“For us in the Lopez Group, which EDC is proud to be a part of, it is about aligning our business, our resources, and our capabilities to fulfill our new and higher mission, and that is to forge collaborative pathways for a decarbonized and regenerative future. Being regenerative is all about elevating everything we touch. Regeneration includes our employees, our community, our environment, our customers, employees, and our partners. All need to benefit from the positive impact of our decisions and actions. While our investors are important, regenerative thinking demands that we look at our business from a wider lens than just profitability,” Tantoco emphasized.


Light Amid Darkness: The SIKAT Education Program


Good quality education is among the keys to a regenerative future. By equipping the youth with the necessary tools and knowledge, societies are better able to promote the skills, understanding, values, and actions required to create a sustainable world, which ensures environmental protection and conservation, promotes social equity, and encourages economic sustainability.


EDC’s banner education program, also known as the SIKAT Education Program, embodies EDC’s aspirations for its communities to have access to quality education that would enable them to become productive citizens and change-makers of the issues besetting our society.

The company believes that investing in quality education regardless of their track, whether academic, technical-vocation, as well as talent or skill-based, will help transform the scholars into future change-drivers.


In Filipino, SIKAT means “sunshine” or “ray,” a necessary component to spur growth from seedlings into mature trees. This alternate meaning of the brand highlights the education program’s complementation with the company’s forest restoration program, BINHI. The company aims to develop students who are not only competent but also socially and environmentally aware. It is also the company’s hope that the scholars will become future development partners and local champions of sustainability in their communities and spheres of influence.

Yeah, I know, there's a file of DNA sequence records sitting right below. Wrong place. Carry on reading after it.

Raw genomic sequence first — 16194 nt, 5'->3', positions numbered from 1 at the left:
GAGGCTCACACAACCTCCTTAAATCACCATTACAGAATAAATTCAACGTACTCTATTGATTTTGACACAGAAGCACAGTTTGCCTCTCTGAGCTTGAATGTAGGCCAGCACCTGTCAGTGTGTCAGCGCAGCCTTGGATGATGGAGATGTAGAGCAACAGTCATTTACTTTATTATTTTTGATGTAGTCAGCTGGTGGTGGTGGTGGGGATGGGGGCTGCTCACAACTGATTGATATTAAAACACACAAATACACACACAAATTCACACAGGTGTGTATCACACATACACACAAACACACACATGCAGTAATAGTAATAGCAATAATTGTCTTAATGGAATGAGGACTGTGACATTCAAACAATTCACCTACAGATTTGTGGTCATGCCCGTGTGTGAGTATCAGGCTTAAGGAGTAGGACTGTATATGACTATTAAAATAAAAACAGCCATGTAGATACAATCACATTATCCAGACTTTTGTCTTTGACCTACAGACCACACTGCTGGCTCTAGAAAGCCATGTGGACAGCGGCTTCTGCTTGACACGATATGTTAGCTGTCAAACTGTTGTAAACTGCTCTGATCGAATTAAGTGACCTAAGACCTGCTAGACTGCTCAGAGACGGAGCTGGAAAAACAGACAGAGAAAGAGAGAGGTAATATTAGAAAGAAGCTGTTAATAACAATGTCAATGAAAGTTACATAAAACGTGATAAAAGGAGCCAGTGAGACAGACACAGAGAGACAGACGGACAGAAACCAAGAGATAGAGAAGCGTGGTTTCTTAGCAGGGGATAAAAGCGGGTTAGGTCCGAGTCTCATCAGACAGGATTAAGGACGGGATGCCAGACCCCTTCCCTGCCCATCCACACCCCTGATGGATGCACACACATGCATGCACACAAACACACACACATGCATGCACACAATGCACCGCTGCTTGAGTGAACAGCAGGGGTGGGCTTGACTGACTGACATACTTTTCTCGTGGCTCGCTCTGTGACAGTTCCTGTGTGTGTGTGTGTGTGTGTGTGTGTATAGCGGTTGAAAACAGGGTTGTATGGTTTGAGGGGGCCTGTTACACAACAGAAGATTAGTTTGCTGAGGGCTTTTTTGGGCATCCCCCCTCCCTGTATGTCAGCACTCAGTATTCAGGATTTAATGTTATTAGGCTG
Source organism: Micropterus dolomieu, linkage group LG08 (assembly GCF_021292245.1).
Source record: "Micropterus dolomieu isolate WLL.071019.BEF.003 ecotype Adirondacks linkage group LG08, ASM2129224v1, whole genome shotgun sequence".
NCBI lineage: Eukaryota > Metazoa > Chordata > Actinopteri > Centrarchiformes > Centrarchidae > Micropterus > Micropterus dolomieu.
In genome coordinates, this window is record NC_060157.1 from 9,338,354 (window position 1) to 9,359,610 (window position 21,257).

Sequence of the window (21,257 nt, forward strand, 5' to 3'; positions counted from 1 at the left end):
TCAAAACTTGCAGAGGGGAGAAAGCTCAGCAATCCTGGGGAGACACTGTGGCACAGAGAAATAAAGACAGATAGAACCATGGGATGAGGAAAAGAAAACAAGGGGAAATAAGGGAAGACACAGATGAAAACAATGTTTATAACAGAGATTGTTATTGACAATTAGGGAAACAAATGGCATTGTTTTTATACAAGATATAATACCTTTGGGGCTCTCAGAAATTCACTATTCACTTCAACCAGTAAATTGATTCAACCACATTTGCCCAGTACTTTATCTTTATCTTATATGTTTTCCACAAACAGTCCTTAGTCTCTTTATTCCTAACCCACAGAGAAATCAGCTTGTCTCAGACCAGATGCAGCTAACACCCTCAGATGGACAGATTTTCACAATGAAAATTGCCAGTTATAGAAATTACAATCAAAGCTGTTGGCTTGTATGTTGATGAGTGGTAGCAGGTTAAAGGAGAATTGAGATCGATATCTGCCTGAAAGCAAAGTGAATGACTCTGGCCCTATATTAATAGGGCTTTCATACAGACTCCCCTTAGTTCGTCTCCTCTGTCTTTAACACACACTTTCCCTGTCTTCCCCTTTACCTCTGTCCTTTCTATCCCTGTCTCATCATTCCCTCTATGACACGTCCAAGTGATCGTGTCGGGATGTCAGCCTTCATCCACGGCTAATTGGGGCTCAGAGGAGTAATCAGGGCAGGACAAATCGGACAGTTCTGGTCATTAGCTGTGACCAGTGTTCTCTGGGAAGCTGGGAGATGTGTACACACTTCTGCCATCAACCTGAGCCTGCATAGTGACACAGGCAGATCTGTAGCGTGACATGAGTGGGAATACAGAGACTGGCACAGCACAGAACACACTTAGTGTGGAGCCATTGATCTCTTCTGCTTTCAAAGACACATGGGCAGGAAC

Over the last five years, the SIKAT Education Program led education initiatives that benefitted the following:


  • 189 scholars studying at the University of the Philippines (UP) and other local state colleges and universities (SCUs) across all project sites
  • 77 graduates, two of which graduated magna cum laude and nine cum laude
  • 63 public schools assisted during the National School Maintenance Week or “Brigada Eskwela”
  • 24,130 elementary students who are annual recipients of school supplies and other materials


So as not to deter its current 110 SIKAT scholars from learning and attending online classes during this COVID-19 pandemic, EDC provided pocket WiFi and partnered with Taiwan-based multinational electronics and computer company ASUS to provide them with free laptops.

Lighting the path toward a regenerative future
From EDC SIKAT scholar to sikat EDC employee. Thea Faye Culaba has blossomed from her days as a high school valedictorian in Valencia National High School in Negros Oriental to an EDC SIKAT scholar and magna cum laude graduate in UP Visayas to one of the rising members of EDC’s Integrated Planning Group.

Last September 3, the EDC SIKAT Scholars Batch of 2020 capped their educational achievements with a virtual graduation and recognition ceremony via Zoom with the theme “Getting ahead of the curve.” Tantoco also gave his inspirational message for all SIKAT scholars and a glimpse of some of its successful scholars now making inroads in their careers after graduation was shown during the virtual program.